Wheat Crunch

February 20, 2009 11:35 AM

Corn and soybeans have it. So does rice and sugar beets. Even the papaya has been genetically modified. Yet wheat seriously lags in genetic improvements compared with corn and soybeans.

"The Corn Belt is moving 10 miles a year into the Wheat Belt," says Rebecca Bratter, U.S. Wheat Associates director of policy. "Competitiveness is the principal driver in the current resurgence of interest in biotech wheat." There have been early efforts to deliver genetic traits. Monsanto Company abandoned its herbicide-resistant wheat program in 2004. Syngenta has developed a biotech wheat trait for resistance to Fusarium.

Anne Burt, Syngenta communications and public affairs, says the product has performed well in field trials but is still in early development stages and there's been no decision to put it on a commercial path. "Our research shows strong grower interest, but market acceptance is still a key question, and dialogue with key stakeholders is ongoing," Burt says.

The time is now. Daren Coppock, CEO of the National Association of Wheat Growers, believes the climate is ripe for acceptance. Last year's high wheat prices, wheat shortages and resulting food price increases put the question of deploying biotechnology traits in wheat in a new light.

"This is no longer an issue of grower convenience. It impacts the future of the global wheat industry," he says.

Wheat grower Alan Lee of Berthold, N.D., is already feeling the squeeze. "Some of the new traits on the horizon, such as drought and frost tolerance, will put even more pressure on acres unless wheat is also included in this kind of research," he says.

"Wheat is holding its own in conventional breeding programs, but biotechnology allows new varieties to be developed more rapidly," Lee says.

Wheat acres in the U.S. have steadily declined during the past three decades, and record wheat prices last year weren't enough to stop the bleeding, says Bill Wilson, a North Dakota State University ag economist.

Wilson uses 2008 crop budgets (evaluated in February 2008) for a farm in Reynolds, N.D.—a traditional hard red spring wheat producing region—to prove his point. Return over direct costs for corn was $313 per acre compared with $215 per acre for wheat—a $98 per acre advantage for corn production. In fact, wheat returns for the farm ranked fourth behind corn, barley and soybeans.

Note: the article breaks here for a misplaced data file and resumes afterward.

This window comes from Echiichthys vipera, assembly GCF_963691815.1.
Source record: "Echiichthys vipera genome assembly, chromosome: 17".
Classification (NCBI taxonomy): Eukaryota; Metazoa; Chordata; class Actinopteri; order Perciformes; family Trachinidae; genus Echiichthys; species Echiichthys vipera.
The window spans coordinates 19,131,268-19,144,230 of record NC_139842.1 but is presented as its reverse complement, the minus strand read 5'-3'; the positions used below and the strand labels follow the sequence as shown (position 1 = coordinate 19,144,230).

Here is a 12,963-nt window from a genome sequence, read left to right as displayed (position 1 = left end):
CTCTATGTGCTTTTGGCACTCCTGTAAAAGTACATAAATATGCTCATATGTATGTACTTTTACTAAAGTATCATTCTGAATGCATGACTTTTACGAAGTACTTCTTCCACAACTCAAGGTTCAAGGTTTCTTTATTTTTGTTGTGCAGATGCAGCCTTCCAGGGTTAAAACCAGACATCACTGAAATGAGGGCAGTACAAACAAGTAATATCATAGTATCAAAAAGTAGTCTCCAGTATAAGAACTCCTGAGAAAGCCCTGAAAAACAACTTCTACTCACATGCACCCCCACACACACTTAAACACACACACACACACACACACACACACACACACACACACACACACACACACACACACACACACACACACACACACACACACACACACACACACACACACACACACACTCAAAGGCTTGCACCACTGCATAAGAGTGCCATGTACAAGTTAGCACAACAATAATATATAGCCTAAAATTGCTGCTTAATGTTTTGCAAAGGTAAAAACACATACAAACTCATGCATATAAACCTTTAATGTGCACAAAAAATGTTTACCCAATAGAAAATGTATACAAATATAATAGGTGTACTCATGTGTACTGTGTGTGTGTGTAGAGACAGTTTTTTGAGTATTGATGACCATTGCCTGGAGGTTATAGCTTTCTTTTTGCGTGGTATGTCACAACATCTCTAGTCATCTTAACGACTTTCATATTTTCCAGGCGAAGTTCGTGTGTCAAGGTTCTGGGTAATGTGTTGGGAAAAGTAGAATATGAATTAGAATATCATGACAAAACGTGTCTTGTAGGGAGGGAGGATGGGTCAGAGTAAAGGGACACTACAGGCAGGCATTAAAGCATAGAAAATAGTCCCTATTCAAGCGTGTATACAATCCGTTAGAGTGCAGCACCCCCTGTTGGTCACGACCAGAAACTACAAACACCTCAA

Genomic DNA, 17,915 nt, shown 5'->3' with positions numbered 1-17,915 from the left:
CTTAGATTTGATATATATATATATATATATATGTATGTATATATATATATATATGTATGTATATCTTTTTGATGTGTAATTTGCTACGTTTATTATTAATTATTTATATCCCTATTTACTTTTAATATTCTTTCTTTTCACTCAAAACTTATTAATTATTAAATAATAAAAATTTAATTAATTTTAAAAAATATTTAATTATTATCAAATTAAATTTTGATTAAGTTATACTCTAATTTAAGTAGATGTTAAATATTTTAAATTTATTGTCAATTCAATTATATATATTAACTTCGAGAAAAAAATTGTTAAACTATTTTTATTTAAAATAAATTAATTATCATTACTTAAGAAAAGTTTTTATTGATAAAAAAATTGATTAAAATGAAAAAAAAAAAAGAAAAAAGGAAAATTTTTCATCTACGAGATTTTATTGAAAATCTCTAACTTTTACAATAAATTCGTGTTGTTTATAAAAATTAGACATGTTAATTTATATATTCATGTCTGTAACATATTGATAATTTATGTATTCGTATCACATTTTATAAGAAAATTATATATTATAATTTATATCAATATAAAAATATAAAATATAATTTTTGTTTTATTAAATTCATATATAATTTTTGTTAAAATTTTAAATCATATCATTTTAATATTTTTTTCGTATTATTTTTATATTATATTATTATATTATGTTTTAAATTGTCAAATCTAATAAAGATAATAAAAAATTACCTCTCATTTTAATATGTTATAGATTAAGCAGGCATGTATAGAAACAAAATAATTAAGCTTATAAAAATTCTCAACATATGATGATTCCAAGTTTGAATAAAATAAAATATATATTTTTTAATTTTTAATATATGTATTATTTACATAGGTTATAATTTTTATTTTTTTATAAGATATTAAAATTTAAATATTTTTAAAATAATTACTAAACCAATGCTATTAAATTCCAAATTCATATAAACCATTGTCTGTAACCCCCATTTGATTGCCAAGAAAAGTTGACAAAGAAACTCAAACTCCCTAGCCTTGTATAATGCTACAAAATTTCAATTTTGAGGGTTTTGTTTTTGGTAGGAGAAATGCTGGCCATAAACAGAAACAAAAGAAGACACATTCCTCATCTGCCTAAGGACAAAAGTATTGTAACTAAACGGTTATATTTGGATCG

Several factors hurt wheat's early advances in biotech. Consumers have a more intimate relationship with wheat than with other commodities. There were fears global customers wouldn't swallow genetically altered products. Half of U.S. wheat is exported, and 30% of global wheat exports come from the U.S.

Wheat is more genetically complex than other commodities. There are multiple wheat classes and lots of variation in growing conditions, which makes it more difficult to identify platforms for trait development. Small acreages also inhibit and raise commercialization costs.

Coppock says his group has met with every segment of the wheat chain during the past two years to determine what biotech tools need to be in the variety toolbox.

"Shake it all out, and drought and other stress tolerances are the most desired traits," he says. "Herbicide tolerance is in the mix, but today there's more interest in traits that lead to higher yields while maintaining quality."

Finding common ground is important in convincing private technology developers to invest in wheat's future. "They face a 10-year, $150 million effort to develop, deregulate and launch a trait in wheat," Coppock says. "Companies want to know that the wheat industry's support is durable and permeates to the grower level."

Lee says it boils down to the simple fact that consumption of all crops is still outstripping production. "We are going to need every tool available. Biotech is one of those tools that needs acceptance throughout the world so it can potentially be used for all crops, including wheat. But we still need to be mindful of the issue of consumer confidence," he says.

Choice will be key to acceptance, Bratter adds. "Our intentions would be to have a segregation system in place and have [genetically modified] tolerances well-defined," she says.
Bratter notes Australia is knocking on the door with drought tolerance. "Wheat isn't going to disappear from the landscape without genetic enhancements," she says. "However, if something isn't done, we run the risk of wheat becoming a specialty crop."

You can e-mail Pam Smith at

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